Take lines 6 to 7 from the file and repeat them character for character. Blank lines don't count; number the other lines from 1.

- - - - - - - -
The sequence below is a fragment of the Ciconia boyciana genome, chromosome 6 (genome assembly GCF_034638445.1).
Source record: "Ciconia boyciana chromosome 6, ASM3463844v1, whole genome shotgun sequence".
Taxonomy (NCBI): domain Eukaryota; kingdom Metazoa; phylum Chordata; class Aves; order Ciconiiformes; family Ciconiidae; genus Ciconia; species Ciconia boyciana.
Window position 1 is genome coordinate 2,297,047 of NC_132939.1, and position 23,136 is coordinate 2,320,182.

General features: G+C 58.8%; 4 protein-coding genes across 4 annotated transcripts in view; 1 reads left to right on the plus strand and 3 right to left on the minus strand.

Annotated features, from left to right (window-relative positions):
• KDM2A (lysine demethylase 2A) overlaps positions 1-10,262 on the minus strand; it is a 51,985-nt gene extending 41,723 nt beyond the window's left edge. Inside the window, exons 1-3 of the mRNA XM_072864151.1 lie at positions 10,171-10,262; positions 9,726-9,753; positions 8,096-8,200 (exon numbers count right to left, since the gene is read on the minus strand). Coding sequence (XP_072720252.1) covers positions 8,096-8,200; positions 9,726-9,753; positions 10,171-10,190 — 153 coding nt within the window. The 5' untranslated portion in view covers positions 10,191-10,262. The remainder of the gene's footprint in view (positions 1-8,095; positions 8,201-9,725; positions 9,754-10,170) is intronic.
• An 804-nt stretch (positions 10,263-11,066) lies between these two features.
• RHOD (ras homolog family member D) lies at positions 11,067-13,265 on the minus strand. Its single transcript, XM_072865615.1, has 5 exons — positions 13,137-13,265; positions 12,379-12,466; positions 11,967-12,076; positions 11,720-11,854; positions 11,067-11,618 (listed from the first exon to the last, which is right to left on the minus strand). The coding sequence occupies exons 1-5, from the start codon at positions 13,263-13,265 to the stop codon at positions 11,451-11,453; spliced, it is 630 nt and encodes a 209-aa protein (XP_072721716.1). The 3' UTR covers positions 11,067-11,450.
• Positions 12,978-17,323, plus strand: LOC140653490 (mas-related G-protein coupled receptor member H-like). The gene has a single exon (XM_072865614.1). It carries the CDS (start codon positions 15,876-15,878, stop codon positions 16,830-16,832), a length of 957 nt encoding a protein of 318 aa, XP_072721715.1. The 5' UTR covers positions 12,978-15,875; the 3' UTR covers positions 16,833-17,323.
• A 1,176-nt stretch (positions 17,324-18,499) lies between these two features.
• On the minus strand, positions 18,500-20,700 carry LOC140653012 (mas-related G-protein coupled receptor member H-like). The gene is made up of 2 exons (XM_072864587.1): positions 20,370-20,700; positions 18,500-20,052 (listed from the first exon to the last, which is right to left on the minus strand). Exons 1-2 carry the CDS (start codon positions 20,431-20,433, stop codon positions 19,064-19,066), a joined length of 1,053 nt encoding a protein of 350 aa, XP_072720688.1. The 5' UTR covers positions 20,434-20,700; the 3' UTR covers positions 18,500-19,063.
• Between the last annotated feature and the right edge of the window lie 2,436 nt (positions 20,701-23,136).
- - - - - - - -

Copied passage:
Annotated features, from left to right (window-relative positions):
• KDM2A (lysine demethylase 2A) overlaps positions 1-10,262 on the minus strand; it is a 51,985-nt gene extending 41,723 nt beyond the window's left edge. Inside the window, exons 1-3 of the mRNA XM_072864151.1 lie at positions 10,171-10,262; positions 9,726-9,753; positions 8,096-8,200 (exon numbers count right to left, since the gene is read on the minus strand). Coding sequence (XP_072720252.1) covers positions 8,096-8,200; positions 9,726-9,753; positions 10,171-10,190 — 153 coding nt within the window. The 5' untranslated portion in view covers positions 10,191-10,262. The remainder of the gene's footprint in view (positions 1-8,095; positions 8,201-9,725; positions 9,754-10,170) is intronic.